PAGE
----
ALEC does all this under the protection of being a 501(c)(3) non-profit organization, which allows it to remain tax-exempt while also freely receiving grants from corporations, foundations and individuals. The ALEC Exposed website points out the truth of the funding involved, saying that, “More than 98% of ALEC’S revenues come from sources other than legislative dues, such as corporations, corporate trade groups, and corporate foundations. Each corporate member pays an annual fee of between $7,000 and $25,000 a year, and if a corporation participates in any of the nine task forces, additional fees apply, from $2,500 to $10,000 each year.” Grants helping support the organization have come from places such as Exxonmobil, the Koch family Charles G. Koch Foundation, the Koch-managed Claude R. Lambe Foundation, the Scaife family Allegheny Foundation, and the Coors family Castle Rock Foundation, according to ALEC Exposed.
Among ALEC’S current corporate members are the agribusiness backers the Koch brothers and Monsanto, Bayer, and Dupont, some of the largest seed-chemical and genetically-engineered seed companies in the world.
ALEC operates claiming it is not a lobbying organization. Some of its justification is because the participation of the state legislators happens on ALEC’S own premises and host locations, rather than with the lobbyists visiting the states directly. Whether that ar-
gument will stand up legally over time is yet to be seen, but with such big money behind it one can assume the legal protection bankroll for the group is equally huge.
ALEC and its backers should be quite proud of the current legislation, which has spread what their side has referred to as “ag-gag” laws even faster than the GMO makers’ seed and related herbicides and pesticides. There are now seed-preemption laws in 29 states including Oregon, California, Iowa, Colorado, Montana and Texas. This takes the top three agricultural states in terms of production out of the running for localized bans, now that number one producer California, number two Iowa, and number three Texas have protection. Oregon, one of the U.S.’S top five seed-producing regions, passed its law in 2014, following a $500,00 fight funded by GMO producers Syngenta and Monsanto against the Jackson County ban.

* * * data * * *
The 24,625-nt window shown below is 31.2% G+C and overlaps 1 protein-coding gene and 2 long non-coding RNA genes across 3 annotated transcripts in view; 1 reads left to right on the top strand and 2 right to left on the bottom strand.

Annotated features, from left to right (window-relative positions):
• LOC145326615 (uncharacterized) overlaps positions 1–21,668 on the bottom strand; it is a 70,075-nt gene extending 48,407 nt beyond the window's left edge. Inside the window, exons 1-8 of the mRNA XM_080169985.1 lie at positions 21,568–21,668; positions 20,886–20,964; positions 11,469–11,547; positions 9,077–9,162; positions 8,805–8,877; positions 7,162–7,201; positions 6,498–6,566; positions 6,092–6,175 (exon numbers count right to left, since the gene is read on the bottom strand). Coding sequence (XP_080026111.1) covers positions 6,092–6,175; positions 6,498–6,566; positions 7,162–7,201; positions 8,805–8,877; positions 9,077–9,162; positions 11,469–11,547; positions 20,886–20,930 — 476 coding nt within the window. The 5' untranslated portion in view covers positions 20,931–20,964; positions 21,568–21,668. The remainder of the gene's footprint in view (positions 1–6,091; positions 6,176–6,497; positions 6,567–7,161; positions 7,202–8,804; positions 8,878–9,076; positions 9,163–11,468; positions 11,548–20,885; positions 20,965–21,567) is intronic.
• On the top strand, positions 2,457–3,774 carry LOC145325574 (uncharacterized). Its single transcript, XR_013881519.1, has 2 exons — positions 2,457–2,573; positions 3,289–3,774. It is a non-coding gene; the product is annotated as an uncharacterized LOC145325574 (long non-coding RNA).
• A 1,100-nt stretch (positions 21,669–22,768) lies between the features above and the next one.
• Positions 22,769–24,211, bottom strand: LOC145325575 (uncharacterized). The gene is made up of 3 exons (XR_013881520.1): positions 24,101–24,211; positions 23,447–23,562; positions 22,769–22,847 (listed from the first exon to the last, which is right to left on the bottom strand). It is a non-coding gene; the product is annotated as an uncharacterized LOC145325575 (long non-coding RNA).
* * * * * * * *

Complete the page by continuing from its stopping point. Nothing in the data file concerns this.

The Texas bill that was passed even goes well beyond the model bill, covering not just seeds and technology, but also any regulations related to “cultivating plants that affect seeds”. This theoretically allows for the state to block any local restrictions on things such as fertilizer, for example. It also could have covered local irrigation regulations, but that was prevented thanks to work by activists from the Farm and Ranch Freedom Alliance forcing an amendment to that Texas law. Though the activists could not stop the overall law from passage, the amendment should guarantee the right to impose local water restrictions when needed, which is of special importance in emergency situations where the state may not act quickly enough or at all.
That fight continues now in Hawaii, where the same GMO producers were joined by Dow Agrosciences is spending over $6.9 million opposing anti-gmo rules that could have passed in three separate counties in the state. Many dollars were also spent in campaign contributions there, to ensure that enough legislators willing to back a state-level ban on such local regulation were elected.
It is also important to note that the laws covering the technologies used in farming are not just about GMOS or the herbicides and pesticides directly tied to them. These laws also allow for states to be the only point of control of all forms of pesticides, in many cases. These include neonicotinoids, a dangerous category of pesticides which scientists believe are a major cause of the colony collapse disorder happening with bees across the United States. For those thinking that the general nature of the law was never intended to protect against the use of these particular chemicals, the new Texas law leaves no doubt. It specifically says local governments cannot ban the use of neonic seeds, seeds toughened to withstand the effects of neonicotinoids, even if banning their use might protect pollinator insects in general.
The statement made many times in the past that “all politics is local” is being demonstrated yet again in this grand conspiracy between state legislators willing to be swayed and the heavily-moneyed corporate backers behind ALEC. As with the GMOS and the poisonous chemicals they partner with, the only way to stop this is for individuals within each state to begin paying careful attention to what is happening in their state legislatures. It is the new battleground for corporations to protect their interests. It is time for American citizens to recognize it as well.
For those interested in reading more about the American Legislative Exchange Council (ALEC), please see:
“How Corporations Are Remaking America, One State at A Time”, an interview with Dr. Gordon Lafer of the University of Oregon’s Labor Education and Research Center, on the subject of his new book, The One Percent Solution: How Corporations Are Remaking America One State at a Time. The article was originally published in Trillions Magazine in May 2017.
“The Corporate Conspiracy That’s Really Running the United States”, originally published in the July 2017 issue of Trillions Magazine.